Now that that pesky best game design tidbits list is out of the way, let’s get right to the main reason you’re all here: to read yet another best games of the year list. I’ve played a lot of fantastic games this year, and I personally had a harder time narrowing down a list to just ten games than I have in previous years. In fact, I’m starting off with four honorable mentions before we even get to the list. For most people that keep up with the industry, you probably will not be surprised with the inclusions on this list. However, the order of them is what may shock and appall some, so be sure to let me know what you agree and disagree with. Without further ado…
Very few games strive to be hard these days. With an era focused on storytelling and gameplay, developers tend to makes games easy enough so that a large audience of people can enjoy them. However, that leaves much to be desired in the way of real challenge. Games like Dark Souls have brought back the idea of a difficult yet rewarding experience, and it seems indies have also taken heed of this idea. Titan Souls is a breath of fresh air in a sea of over-the-top action and filler content. There’s very little else to what the crux of the core gameplay has to offer, but what that presents is a truly addictive and challenging experience that is bogged down only by my plea for more.
I must admit, I originally picked up Ori and the Blind Forest solely because of its art style and soundtrack. I knew nothing about the actual gameplay of the game, but its presentation caught my eye immediately. Luckily for me, underneath the animation and charm is a fantastic Metroidvania experience that only disappointed when I had to let the credits roll.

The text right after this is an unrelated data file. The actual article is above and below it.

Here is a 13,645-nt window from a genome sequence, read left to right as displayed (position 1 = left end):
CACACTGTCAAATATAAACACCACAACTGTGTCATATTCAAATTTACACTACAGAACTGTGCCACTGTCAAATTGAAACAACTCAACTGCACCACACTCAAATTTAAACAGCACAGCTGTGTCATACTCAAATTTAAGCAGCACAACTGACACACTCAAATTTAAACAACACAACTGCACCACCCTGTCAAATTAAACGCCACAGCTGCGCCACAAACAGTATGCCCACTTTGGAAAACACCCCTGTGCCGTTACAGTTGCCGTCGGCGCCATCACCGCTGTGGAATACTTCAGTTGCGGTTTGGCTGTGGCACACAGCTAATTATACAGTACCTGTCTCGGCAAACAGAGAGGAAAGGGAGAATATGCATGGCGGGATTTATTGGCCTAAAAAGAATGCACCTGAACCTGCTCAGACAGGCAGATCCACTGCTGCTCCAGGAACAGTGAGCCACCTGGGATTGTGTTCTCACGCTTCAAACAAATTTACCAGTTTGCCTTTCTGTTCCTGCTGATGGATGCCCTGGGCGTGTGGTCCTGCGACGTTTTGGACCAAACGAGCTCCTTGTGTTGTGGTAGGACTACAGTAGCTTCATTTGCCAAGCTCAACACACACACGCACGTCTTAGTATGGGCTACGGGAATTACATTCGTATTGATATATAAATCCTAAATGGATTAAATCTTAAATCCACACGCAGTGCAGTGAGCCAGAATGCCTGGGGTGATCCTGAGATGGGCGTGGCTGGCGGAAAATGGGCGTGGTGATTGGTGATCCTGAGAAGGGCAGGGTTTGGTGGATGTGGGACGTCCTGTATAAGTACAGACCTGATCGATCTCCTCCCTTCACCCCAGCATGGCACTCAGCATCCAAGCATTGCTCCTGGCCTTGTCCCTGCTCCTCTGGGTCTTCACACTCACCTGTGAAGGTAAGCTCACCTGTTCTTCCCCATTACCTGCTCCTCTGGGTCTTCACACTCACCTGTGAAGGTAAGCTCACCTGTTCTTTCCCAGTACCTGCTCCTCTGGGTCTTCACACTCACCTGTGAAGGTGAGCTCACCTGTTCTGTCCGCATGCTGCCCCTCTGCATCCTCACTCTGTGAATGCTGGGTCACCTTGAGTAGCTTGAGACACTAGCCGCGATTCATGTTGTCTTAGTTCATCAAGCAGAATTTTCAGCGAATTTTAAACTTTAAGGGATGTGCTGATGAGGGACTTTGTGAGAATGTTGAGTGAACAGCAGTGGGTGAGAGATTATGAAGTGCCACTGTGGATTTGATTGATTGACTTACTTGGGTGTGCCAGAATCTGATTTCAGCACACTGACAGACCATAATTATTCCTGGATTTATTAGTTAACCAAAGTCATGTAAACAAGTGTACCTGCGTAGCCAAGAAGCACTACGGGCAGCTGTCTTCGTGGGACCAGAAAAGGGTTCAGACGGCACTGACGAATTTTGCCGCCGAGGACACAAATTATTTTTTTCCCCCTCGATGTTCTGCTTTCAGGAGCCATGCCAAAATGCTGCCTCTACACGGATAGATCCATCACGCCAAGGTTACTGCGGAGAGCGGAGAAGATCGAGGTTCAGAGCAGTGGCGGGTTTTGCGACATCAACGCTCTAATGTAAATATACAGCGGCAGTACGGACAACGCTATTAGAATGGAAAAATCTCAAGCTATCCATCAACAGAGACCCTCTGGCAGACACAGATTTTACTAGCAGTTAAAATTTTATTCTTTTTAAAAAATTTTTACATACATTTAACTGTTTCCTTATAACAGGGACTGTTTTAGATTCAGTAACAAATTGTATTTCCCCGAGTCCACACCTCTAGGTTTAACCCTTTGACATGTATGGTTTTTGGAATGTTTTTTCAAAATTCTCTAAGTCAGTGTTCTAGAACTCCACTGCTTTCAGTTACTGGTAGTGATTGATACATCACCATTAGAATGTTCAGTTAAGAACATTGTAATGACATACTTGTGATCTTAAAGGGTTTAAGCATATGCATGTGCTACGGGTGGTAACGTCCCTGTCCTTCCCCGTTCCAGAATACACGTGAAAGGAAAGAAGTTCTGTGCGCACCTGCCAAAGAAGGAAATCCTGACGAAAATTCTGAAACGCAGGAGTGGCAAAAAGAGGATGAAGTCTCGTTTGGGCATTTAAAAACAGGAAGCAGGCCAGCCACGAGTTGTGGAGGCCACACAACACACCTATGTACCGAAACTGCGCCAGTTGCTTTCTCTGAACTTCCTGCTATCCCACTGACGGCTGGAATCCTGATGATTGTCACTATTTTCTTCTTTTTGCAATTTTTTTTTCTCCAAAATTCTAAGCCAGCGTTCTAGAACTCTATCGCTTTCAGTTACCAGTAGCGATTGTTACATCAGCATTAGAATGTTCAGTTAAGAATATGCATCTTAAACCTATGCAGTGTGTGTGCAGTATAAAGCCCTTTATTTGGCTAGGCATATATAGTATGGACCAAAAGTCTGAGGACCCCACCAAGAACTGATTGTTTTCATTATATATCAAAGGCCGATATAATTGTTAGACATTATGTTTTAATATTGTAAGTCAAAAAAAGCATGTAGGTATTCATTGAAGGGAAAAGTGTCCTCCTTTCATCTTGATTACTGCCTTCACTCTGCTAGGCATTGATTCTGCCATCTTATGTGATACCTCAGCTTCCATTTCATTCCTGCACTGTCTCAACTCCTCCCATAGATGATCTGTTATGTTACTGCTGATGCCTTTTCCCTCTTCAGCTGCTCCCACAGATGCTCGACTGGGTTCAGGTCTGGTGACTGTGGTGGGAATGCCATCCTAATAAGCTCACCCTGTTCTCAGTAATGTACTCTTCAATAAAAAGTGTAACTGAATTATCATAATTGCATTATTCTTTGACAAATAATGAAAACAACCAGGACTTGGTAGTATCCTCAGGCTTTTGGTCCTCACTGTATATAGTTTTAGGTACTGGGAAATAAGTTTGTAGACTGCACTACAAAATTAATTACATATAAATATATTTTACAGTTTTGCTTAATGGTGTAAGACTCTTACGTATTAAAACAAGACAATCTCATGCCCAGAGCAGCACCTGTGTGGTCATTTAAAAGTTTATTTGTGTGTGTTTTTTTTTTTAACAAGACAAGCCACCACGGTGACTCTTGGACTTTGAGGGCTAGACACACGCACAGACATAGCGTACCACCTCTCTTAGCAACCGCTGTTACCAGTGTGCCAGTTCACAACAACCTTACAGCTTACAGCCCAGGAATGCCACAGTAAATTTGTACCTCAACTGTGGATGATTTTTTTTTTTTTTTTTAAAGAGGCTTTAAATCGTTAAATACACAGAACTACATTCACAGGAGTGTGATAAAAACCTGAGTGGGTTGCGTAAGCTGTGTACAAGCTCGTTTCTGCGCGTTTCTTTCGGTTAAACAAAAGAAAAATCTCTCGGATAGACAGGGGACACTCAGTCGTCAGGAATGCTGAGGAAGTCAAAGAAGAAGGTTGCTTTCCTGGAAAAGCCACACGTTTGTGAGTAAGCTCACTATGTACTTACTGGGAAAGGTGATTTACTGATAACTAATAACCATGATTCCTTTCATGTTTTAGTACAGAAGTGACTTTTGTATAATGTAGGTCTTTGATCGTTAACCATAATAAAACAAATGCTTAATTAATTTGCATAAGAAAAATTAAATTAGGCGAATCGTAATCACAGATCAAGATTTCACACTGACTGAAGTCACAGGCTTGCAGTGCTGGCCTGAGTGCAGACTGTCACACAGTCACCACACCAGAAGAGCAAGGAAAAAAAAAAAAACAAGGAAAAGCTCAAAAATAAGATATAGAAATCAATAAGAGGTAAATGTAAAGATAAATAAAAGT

E-sports have been hitting an all-time high in the last year or two. Whether it’s a huge fighting game tournament like EVO or just competitive Call of Duty, multiple genres are being played to their best for money and glory. However, the one that’s grown the most and may be the most important e-sports genre is one that is virtually unknown to hardcore gamers and casual players alike. MOBAs, or Multiplayer Online Battle Arenas, have absolutely exploded. Last year’s Dota 2 tournament The International 4 had the largest total prize pool ever for a gaming tournament of $10 million. Dota 2 is one of the most-played games on Steam, and League of Legends is one of the most popular video games, competitive or not right now, rarely leaving the top spot on video game streaming service Twitch.tv and boasting 27 million players per day and 67 million players per month. The MOBAs are dominating e-sports and gaming alike, but personally I never got into them. However, there is one game that has changed my perspective about this genre, and that game is the bridging concoction Hi-Rez Studios has created, called SMITE.
Experimental games can go either way, but I suppose that’s the point of it being an experiment. What it’s trying is new and could either be great or a failure. Ubisoft seems to be the company lately that’s not only willing to put out big budget sequels, but also to try new and unique experiences. Grow Home is their latest attempt and while not lasting very long, it did leave a very lasting impression on me that has kept me thinking about it days after finishing it. The game sprouts early, and ends up blooming into a memorable experience by the very end.